Imagine my surprise when I went to my mailbox one day and found the beautiful, hand-stamped invitation; I couldn't believe it. I had been invited to attend the prestigious “Pug Picnic. " What is that, you ask? Well, the Pug Picnic has been an annual ritual here in our rural town for several years now. It is an opportunity for pug owners from far and wide to get together for an afternoon of fun and pug pride.
I had only heard of this marvelous extravaganza, but knew I would never be invited. After all, I am a pug-free poodle lover. How could it be that I could be invited to this breed-specific event? Aren't pug people prejudiced against poodle people? Apparently not. This was quite an honor.
The darling invitations, which appropriately had pugs all over them, were a delight. They requested that guests bring a hot dish, a lawn chair, oh, and of course, a pug. Well, there I was. What could I do? No amount of fancy grooming could turn one of my white poodles into a pug. But, I really wanted to attend. Surely, the hostess must know of my predicament; I was determined to find a solution to this dilemma.
And so the day arrived of the hallowed event. And, perhaps I did seem a bit eager, as I was the very first one to arrive. Two lovely pugs were romping merrily in the front yard, acting as the canine welcome wagon. I arrived with my hot dish, my lawn chair, and an armful of Beggin’ Strips. I, of course, was prepared. What about the pug you ask? Well, I brought one along, of course.
I brought my new baby in a crate, with her soft pink blankie and favorite treats. Penelope was her name, and oh, was she a looker. Perfect pug proportions from head to toe, her coloring, perfect as well. The hostess and her friends were so pleased! They patted the top of the crate cooing sweet things in doggie talk to my new baby.
Then, they each took turns eagerly peering in the front of the crate at my new addition. Penelope, in all of her Beanie Baby glory, peered lifelessly back, letting my secret out to my new pug friends. But, they didn't seem to mind. They knew that I was trying my best to fit in. A poodle lover, in a pug predicament, what else could I do?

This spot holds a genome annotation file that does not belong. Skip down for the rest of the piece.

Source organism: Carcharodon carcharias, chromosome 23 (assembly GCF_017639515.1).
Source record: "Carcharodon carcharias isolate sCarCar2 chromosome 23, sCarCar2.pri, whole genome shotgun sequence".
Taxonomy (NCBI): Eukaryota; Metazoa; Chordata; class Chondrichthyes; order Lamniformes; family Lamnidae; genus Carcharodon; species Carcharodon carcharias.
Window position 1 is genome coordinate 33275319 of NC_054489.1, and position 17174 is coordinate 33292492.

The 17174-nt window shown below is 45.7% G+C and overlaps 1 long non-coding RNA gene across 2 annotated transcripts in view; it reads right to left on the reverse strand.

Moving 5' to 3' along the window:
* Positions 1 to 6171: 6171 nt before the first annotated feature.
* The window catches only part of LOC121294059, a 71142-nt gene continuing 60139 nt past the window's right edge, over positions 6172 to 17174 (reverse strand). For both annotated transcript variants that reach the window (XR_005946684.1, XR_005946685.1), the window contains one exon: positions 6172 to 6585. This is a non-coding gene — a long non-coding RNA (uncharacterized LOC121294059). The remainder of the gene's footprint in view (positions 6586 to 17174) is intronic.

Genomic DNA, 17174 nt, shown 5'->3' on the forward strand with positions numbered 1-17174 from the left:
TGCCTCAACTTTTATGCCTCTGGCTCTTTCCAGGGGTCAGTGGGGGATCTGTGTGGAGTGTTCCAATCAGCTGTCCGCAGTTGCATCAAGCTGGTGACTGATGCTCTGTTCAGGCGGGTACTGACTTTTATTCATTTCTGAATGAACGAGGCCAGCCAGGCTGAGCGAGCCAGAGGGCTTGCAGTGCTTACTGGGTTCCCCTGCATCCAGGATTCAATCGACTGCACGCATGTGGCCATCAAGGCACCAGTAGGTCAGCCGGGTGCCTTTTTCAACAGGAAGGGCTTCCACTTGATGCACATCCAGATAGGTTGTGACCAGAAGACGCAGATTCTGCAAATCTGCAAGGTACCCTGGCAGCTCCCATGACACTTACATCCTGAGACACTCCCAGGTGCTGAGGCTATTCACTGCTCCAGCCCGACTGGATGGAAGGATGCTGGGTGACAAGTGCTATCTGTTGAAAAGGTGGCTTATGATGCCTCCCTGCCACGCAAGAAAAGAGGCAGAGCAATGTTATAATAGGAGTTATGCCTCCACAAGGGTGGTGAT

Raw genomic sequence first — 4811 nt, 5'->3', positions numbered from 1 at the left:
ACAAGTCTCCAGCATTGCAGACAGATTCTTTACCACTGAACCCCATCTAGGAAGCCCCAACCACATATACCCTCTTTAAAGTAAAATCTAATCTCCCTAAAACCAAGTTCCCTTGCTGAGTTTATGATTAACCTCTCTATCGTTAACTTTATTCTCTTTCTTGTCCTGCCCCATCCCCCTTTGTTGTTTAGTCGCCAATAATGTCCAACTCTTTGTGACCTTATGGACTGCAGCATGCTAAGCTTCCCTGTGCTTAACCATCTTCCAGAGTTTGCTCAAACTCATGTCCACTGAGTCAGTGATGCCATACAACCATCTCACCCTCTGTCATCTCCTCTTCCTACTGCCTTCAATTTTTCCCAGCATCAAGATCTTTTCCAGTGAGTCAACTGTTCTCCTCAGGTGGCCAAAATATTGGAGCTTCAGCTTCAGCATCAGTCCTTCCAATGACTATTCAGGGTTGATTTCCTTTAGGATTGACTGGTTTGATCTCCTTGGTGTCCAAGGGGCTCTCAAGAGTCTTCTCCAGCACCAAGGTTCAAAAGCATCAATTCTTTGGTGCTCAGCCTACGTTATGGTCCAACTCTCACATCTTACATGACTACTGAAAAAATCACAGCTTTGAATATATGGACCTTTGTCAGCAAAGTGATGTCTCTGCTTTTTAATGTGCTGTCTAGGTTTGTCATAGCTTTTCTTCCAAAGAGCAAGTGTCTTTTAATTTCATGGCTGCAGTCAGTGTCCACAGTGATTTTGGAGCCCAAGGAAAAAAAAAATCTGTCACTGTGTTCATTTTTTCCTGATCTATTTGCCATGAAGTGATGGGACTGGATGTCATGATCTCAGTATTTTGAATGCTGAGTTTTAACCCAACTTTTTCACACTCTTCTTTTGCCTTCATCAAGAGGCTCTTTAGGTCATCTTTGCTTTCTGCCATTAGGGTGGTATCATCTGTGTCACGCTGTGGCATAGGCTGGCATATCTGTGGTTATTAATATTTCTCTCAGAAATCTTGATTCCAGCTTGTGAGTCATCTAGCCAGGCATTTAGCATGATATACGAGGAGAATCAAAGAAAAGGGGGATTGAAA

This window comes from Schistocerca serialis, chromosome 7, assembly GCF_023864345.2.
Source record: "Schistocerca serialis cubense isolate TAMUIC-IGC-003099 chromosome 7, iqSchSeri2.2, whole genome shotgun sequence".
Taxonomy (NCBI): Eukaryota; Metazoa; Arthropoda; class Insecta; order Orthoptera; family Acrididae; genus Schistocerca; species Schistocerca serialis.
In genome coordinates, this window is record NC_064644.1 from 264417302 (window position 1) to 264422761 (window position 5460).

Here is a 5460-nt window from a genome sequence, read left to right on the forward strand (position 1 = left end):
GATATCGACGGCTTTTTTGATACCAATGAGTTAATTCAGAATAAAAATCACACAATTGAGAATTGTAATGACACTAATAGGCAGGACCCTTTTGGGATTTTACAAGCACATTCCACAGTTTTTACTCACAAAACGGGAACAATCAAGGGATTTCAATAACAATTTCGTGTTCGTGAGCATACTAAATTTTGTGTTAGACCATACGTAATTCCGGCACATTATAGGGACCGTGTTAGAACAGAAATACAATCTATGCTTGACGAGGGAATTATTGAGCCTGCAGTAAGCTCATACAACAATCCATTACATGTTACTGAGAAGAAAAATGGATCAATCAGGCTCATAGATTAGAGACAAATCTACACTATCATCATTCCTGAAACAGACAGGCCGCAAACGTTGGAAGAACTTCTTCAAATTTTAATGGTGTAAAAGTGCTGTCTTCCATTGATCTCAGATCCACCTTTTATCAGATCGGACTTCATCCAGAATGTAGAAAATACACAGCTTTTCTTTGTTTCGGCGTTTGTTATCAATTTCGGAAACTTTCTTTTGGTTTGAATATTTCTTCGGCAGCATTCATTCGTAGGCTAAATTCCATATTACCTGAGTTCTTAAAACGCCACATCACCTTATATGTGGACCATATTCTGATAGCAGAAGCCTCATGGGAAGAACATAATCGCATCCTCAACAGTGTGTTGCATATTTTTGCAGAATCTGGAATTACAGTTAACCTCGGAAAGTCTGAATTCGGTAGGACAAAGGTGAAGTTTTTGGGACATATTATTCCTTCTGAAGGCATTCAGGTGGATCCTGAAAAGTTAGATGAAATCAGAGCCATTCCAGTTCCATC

One by one, the pugs began to arrive. Their owners were so proud as they placed each pooch in with the pug posse in the fenced front yard. Snorting and sniffing, they ran laps around the yard, just as the human guests made laps around the buffet table.
What a grand time it was, listening to all of the attendants discuss their pugs and why they loved the breed so much. Tales of unique tricks and habits were told and compared, as the pugs pleaded for just one more treat. And pictures, too: family pictures and group pictures, even pictures of my Penelope!
A drawing was held, and then adorable treat bags, decorated by hand, were distributed for each of the pets present. Every last detail had been tended to.
Then, before I knew it, it was over. The pugs were packed away in the mini vans and picnic items parceled and picked up. It was finished, and Penelope and I had to head back home. I had a marvelous time, and am so thankful for being included.
Perhaps, next year, if I am very lucky, I will again receive a coveted invitation to the Pug Picnic. But what will I tell my pug friends when I know, even by then, Penelope will still not be crate trained?
COPYRIGHT 2008 Shannon Heggem
Shannon Heggem, aka “The Bloodhound" is a dynamic and inspiring pet expert, business consultant, and speaker who has motivated thousands to “sniff out" opportunity and take action!
. . Most little girls in fourth grade play with dolls or worry about boy germs. But not Shannon. She was busy operating a dog grooming business in her parents’ backyard!
Even at age nine Shannon recognized the power of marketing when she ordered a rubber stamp and “stamped" out her first business cards. This was just the beginning for this entrepreneur.
After college, Shannon returned to her Montana hometown where she opened one of the nation's first “luxury" pet resorts. Recognizing the growth potential for high-end services, Shannon established a consulting practice to help other pet care providers design and market this revolutionary concept.
At 29, Shannon didn't allow a nearly-fatal Rottweiler attack to slow down her momentum. Determined to overcome the misfortune, Shannon used her extensive recuperation time to focus her efforts on developing the first pet career vocational school in the Northwest.
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Shannon shares her business expertise and spirit of survivorship with extreme passion and dedication. It is this level of commitment that earned her the affectionate nickname, “The Bloodhound".
Shannon provides consultation to professionals, helping the overworked get focused and more productive. Within her firm, Bloodhound Marketing , Shannon helps business owners and professionals “sniff out" their unique qualities, and challenges them to develop strong, prosperous markets. Compelling others to embrace their uniqueness Shannon's specialty.
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